It’s in Wales apparently, and there are quite a few Welsh slots featuring Owen Sheers, Gwyneth Lewis and Rob Brydon amongst others and for which we should be grateful, I expect.
But what’s hugely disappointing is its lack of attention to the thirtieth anniversary of the miners strike in Wales – an event which leaves a wide supporating gash of post-industrial decline and poverty across many Welsh valleys, to this day.
The festival features the Dylan Thomas anniversary aplenty, (4 events) and lots on the First World War (8 events) – but the miners strike of 1984/85?
Well, it doesn’t get a look in.
Maybe it’s to do with Daily Telegraph sponsorship, or maybe Hay Festival programmers don’t think it matters; fortunately writers in Wales think differently, creating several different takes on it:
Here they are:
This is Kit Habianic’s debut novel and here’s the blurb:
Trouble is brewing in Ystrad. It is time to defend jobs, the pits and a way of life that has formed both the life of valley and the nation.
The union is squaring up to the Coal Board, the government and the country. Gwyn Pritchard, overman at Blackthorn colliery, believes that the way to save his pit is to keep his men working and production high. His men disagree and when an old collier dies on Gwyn’s shift, the men’s simmering resentment spills over into open defiance.
But Gwyn faces a challenge at home too. His daughter Helen is in love with a fiery young collier, Scrapper Jones. In March 1984, when miners across the country walk out to join what will become a year-long strike, Scrapper throws himself into the struggle and Helen joins the women, preparing food for the soup kitchen and standing with the men on the picket line.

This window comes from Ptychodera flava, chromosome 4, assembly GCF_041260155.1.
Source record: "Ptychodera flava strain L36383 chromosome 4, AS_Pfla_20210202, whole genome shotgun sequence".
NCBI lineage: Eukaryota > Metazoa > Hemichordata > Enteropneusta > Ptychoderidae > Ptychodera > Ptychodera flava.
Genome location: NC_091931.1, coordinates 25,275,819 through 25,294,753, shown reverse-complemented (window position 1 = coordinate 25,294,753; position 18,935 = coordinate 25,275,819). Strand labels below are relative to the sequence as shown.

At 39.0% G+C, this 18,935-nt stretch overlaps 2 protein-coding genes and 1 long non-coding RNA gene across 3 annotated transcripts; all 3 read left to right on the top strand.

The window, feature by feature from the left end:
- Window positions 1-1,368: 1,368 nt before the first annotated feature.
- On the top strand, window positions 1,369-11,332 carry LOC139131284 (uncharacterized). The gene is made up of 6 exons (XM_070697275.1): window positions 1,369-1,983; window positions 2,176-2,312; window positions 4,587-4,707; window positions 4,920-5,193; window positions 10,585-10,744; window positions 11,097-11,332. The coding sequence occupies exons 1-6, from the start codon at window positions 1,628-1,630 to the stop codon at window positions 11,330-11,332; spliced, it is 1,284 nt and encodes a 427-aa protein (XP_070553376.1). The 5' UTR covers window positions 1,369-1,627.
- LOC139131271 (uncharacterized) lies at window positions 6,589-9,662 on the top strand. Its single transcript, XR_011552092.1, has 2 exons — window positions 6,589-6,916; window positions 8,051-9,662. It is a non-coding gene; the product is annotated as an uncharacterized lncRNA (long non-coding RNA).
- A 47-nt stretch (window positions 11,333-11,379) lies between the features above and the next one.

Hope Now is an epic poem inspired by the miners’ strife, a form you don’t see too often these days and all the more exciting for that. It’s published by Welsh Independent Publishers Landfox Press, where you can buy it.
The Gritties is my novel, only available online and being made into a tv film. Extract and story here.
And finally, Laura Wilkinson’s book, which although set in Yorkshire, is penned by an author who was raised in Wales.
When researching my book, I found it difficult to halt people in different parts of Wales from sharing memories and telling their stories about the strike. In some villages, scabs are still banned from pubs and there was exceptional solidarity here. The recent Gleison mining disaster and its investigation is currently in the news.
Maybe the festival is too corporate and international – and I’m being naive about this – but I can’t help feeling this history and its repercussions deserve an airing at Hay.